"You wanted to see that before, Mr. Hamon. It is the only evidence I have that he had returned to England at all. Some time ago, a man asked you what had become of my husband, and you said that he had been lost in the desert in Morocco. Hundreds of people who knew him are under the impression that he died there."

    "What is that?" he asked suddenly. There was a low wail of sound.

    "I have a young man staying with me who is very ill," she said, and hurried from the room.

    He looked round the apartment. Where would a woman of that sort keep her letters? Not in an accessible dining-room, he thought. Somewhere in the bedroom, probably. The door connecting the rooms was open, and he looked in. A candle was burning on the table. He heard her footsteps and stepped back quickly to his seat.

    "Now I'll tell you what I'm going to do, Mrs. Cornford. If you will let me see that letter, I will tell you the whole truth about Johnny's death."

    "He is dead, then?" she asked huskily, and he nodded.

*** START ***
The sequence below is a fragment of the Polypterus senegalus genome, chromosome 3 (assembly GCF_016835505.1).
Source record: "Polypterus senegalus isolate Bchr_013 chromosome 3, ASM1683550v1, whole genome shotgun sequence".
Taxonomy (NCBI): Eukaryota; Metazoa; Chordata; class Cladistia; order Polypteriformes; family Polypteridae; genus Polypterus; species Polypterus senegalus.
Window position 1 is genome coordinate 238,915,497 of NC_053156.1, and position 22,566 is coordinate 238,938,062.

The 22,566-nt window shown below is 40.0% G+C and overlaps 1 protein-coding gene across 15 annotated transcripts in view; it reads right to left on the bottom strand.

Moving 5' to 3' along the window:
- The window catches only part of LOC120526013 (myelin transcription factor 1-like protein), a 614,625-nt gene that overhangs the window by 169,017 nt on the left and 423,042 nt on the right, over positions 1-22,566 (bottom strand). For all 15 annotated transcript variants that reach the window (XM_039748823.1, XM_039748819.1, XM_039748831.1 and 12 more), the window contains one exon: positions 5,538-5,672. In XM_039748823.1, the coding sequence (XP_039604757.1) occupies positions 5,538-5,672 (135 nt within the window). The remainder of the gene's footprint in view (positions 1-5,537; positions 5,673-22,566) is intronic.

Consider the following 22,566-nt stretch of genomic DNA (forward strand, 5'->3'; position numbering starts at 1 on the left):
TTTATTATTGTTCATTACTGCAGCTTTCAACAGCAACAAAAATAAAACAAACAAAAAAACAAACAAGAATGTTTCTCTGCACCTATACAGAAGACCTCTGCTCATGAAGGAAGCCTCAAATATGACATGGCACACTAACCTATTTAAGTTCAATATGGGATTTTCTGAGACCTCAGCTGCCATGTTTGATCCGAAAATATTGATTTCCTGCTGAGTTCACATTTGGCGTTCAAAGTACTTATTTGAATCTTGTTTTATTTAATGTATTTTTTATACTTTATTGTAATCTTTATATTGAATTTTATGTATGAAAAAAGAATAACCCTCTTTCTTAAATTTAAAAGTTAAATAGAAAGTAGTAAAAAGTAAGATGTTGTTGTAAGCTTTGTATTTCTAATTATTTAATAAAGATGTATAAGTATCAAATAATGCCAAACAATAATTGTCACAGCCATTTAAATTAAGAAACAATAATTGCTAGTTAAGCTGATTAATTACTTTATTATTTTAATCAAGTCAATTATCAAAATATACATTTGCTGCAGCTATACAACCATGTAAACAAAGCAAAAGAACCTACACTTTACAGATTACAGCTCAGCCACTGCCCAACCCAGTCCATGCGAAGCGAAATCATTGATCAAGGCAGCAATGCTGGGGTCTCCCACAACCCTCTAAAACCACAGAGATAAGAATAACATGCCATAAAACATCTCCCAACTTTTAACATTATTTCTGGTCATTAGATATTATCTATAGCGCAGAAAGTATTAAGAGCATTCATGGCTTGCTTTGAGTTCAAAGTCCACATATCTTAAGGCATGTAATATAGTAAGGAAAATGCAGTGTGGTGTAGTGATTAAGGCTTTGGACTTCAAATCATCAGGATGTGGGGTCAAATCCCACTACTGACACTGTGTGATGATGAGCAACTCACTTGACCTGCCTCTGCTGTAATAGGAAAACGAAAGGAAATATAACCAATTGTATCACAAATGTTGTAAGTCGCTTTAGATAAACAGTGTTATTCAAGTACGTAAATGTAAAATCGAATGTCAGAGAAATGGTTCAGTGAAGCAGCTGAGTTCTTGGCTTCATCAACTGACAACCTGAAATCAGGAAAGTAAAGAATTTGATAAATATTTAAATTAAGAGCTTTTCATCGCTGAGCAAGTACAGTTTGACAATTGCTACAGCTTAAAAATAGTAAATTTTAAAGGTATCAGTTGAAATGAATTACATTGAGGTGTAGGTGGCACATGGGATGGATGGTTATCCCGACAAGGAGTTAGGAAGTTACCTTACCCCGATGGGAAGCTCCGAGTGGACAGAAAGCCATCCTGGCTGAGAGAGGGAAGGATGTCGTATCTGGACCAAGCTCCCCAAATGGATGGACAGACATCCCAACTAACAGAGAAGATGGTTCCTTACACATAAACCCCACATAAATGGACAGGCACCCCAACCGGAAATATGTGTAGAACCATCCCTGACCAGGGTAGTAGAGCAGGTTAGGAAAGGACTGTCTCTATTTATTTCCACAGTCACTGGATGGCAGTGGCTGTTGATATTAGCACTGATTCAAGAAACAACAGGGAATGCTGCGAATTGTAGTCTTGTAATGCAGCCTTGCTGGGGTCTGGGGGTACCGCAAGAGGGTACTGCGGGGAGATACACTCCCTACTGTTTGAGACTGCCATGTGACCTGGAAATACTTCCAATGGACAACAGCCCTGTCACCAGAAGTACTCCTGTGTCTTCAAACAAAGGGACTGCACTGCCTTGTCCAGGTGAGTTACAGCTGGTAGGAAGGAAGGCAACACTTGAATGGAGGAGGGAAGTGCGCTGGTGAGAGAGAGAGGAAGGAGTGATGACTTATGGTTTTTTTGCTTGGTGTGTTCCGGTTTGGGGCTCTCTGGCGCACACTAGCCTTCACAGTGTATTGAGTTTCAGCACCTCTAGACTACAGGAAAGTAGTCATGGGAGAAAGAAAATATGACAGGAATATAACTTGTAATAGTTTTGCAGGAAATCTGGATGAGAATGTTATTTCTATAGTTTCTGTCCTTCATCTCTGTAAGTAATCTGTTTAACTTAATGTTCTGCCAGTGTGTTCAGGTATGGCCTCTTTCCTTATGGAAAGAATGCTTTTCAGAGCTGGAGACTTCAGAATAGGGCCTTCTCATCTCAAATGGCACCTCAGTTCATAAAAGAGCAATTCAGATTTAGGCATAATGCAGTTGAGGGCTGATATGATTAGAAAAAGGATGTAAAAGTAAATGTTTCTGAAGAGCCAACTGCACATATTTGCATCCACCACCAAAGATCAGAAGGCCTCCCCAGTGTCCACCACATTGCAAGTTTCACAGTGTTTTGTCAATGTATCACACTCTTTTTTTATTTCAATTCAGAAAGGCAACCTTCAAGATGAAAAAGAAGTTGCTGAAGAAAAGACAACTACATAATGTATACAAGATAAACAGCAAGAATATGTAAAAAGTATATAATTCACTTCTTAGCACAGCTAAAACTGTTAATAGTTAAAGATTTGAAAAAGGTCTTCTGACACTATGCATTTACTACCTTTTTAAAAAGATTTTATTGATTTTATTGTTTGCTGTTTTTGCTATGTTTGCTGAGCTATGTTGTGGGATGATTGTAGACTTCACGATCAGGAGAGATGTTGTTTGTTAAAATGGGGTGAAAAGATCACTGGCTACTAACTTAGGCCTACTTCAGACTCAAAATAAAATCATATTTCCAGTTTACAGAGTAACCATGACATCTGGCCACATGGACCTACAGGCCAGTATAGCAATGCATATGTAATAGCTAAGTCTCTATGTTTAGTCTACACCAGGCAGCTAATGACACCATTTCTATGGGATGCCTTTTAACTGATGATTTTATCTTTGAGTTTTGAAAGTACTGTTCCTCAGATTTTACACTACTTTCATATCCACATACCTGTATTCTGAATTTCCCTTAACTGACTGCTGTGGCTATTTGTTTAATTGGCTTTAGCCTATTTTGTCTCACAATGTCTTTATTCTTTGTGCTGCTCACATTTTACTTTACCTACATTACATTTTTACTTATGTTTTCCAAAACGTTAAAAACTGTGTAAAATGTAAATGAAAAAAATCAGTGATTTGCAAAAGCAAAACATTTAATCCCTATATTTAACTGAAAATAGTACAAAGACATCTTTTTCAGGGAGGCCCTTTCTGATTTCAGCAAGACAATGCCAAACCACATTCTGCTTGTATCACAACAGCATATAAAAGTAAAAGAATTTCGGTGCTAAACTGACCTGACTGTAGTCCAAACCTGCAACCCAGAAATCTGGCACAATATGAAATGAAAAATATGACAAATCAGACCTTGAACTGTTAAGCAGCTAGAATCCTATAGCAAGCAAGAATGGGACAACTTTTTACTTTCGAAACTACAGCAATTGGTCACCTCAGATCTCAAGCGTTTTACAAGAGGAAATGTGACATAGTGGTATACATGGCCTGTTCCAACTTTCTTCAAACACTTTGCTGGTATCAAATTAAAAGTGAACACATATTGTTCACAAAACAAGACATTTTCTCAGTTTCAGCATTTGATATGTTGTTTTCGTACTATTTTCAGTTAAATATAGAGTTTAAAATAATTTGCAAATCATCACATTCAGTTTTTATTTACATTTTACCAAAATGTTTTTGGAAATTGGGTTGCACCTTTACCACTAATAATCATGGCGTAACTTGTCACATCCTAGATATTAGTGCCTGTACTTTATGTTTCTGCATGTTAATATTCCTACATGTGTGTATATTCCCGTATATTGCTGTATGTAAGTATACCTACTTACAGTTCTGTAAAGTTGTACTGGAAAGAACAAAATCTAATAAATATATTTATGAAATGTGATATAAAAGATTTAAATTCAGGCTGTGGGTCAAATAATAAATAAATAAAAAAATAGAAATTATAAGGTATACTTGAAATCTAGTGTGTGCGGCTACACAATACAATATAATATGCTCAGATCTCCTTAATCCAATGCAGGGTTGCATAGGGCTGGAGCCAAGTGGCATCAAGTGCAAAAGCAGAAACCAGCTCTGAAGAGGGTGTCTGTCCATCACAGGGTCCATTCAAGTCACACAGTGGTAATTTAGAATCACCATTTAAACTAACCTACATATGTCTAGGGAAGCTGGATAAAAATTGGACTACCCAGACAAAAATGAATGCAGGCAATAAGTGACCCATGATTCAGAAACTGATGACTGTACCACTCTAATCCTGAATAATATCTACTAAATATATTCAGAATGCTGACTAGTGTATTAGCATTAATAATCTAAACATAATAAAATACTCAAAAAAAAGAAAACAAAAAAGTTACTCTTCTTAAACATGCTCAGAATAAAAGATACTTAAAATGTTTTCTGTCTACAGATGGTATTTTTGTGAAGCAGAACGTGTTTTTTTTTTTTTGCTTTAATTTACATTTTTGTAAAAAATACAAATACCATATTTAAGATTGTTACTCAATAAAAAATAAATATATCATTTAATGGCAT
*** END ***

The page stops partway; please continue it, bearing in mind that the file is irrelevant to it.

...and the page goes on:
"He has been dead ten years."

    She seemed to be struggling with herself. Presently she got up, went to the bedroom and closed the door behind her, returning in a few minutes with a small ebony box, which she opened.

    "Here is the letter," she said. "You may read it."

    Yes, it was blue! He knew that it was written on Critton Hotel notepaper--the Critton note was blue.

    He read the scrawled writing. It was dated from a London hotel.

    I am seeing Ralph Hamon to-day, and we are fixing the purchase of the shares. The only thing about which I am not certain--and this I must discover--is whether the property I saw was Hamon's mine, or a very prosperous concern which has no connection whatever with Ralph's company. Not that I think he would deceive me.

    She watched him intently, ready to snatch at the letter if he attempted to pocket it, but he handed it back to her, and she replaced it in the box and closed the lid. She was about to speak when again there came that moaning sound from the next room. She hesitated a moment, locked the little ebony box and carried it back to her bedroom, turning the key on the bedroom door after her when she came out. He watched with a certain amount of amusement, and when she went into the invalid's room he followed her.